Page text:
Last week the residents of Webster County were abuzz after a post was made from Webster Electric Cooperative’s Facebook page. “Due to unseasonably high temperatures, members of Webster Electric Cooperative have been asked to safely conserve electricity as the three-tiered system of electric cooperatives continues to do everything possible to meet members’ energy needs…” was the opener of the Facebook post. It went on to ask co-op members to begin conserving energy for two days from 2:00 pm. - 8:00 p.m. starting on Thursday June 16 through Friday June 17.
The post was shared over 200 times and upon last check, had over one hundred comments from local residents and co-op members asking questions like; “If they can’t keep up with hot weather, how do they think they can charge 100,000 electric cars on top of hot weather” and “Hot weather in this area, this time of year is nothing new. In fact we actually had maybe an extra month of cooler temperatures than normal. Why is this now becoming an issue?” It was clear from reading the comments that the residents of Webster County were frustrated at the idea of potential blackouts and many took the opportunity to voice their complaints.
Wanting to get to the bottom of what triggered the Facebook post, The Mail reached out to Webster Electric.
“The posts were created by our Power Generator, Associated Electric Cooperative that is headquartered in Springfield, MO.” expressed Tom Huston, General Manager of Webster Electric.
“Their power plants are located across the state; our three largest generators are located outside of Moberly and New Madrid in Missouri and Chouteau, OK. AECI supplies power to 40 Distribution cooperatives in Missouri with a couple handful of others in Western Oklahoma and a few in Southern Iowa. AECI is primarily fossil fuel based (75%) with some additional renewable resources consisting of wind and hydropower derived from dams located in Missouri, Oklahoma, and Arkansas.”
Understanding where the generators that power Webster Electric comes from is the first step in understanding the ‘call-to-action’ posted to their Facebook Page.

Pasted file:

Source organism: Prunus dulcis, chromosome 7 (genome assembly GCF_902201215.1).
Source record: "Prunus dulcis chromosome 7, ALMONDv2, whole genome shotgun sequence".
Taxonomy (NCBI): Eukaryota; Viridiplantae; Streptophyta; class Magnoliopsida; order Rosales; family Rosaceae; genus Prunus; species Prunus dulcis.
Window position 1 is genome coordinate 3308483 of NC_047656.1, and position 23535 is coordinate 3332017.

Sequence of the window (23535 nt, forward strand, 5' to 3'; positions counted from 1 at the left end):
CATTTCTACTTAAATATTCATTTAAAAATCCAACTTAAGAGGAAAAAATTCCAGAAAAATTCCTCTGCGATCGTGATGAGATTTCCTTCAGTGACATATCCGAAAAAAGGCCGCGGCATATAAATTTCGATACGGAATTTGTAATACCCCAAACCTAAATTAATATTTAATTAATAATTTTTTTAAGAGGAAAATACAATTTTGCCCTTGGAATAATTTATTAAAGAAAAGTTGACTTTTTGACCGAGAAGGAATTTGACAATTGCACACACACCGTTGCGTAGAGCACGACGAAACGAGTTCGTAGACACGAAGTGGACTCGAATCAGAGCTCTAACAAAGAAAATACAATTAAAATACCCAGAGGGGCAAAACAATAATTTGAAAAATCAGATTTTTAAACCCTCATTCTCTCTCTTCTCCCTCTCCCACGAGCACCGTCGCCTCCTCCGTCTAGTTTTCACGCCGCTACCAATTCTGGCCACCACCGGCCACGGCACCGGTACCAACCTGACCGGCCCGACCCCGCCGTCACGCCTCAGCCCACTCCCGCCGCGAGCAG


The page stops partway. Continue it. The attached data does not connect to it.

“Unfortunately, three of AECI’s generators were down due to maintenance issues,” explained Huston. “And due to unseasonably warm weather they were concerned about their ability to serve large loads in the evening hours between 2-8 p.m. By asking the members to reduce their usages during these peak periods took strain off the system. Also, it is very uncommon to have these extreme periods of heat during June.”
Local meteorologists warn the public to expect “warmer than average” temperatures for the rest of summer. In fact, most of the Ozarks were in a heat advisory last week and the heat index is expected to reach the upper 90s and 100s in the coming days according to the National Weather Service’s website.
But what about the electric cars using all the juice? “I am only aware of a few handfuls of electric cars charging on our system…” shared Huston. However, as the Federal Government continues to push for electric cars, Webster Electric (as well as other electric companies around the United States) have plans in place.
“It is hard to say how soon or if there will ever be a large contingent of electric vehicles especially in rural areas where mileage ranges limit their effectiveness, but regardless the electric industry is doing its best to prepare for this by ensuring that car charging is not detrimental to the system,” Huston reflected. “…many utility (companies) are already changing their rates so that there is an incentive for people to program their cars to charge overnight between 10:00 p.m. and 6:00 a.m. when power plants and the grid are being underutilized.”
“Webster and Sho-Me take great pride in the reliability we provide to our members as do the fine people who work at AECI and their associated plants. The last thing we want to do is be an inconvenience to our member-owners,” expressed Huston. “The biggest issue we are fighting is that with our current Federal Administration it is very difficult to do business the way we would like to. In fact, it is almost impossible to get new fossil fuel generation permitted or financed. Our members could truly help by joining alongside us in a grassroots campaign to continue to let our Federal agencies know our reliability is not for sale and fossil fuels or nuclear are the only way to ensure we have a secure and reliable energy future. Renewables are a great idea, but as most people already realize if the sun does not shine and the wind does not blow they are not very reliable and should only be considered supplemental.”
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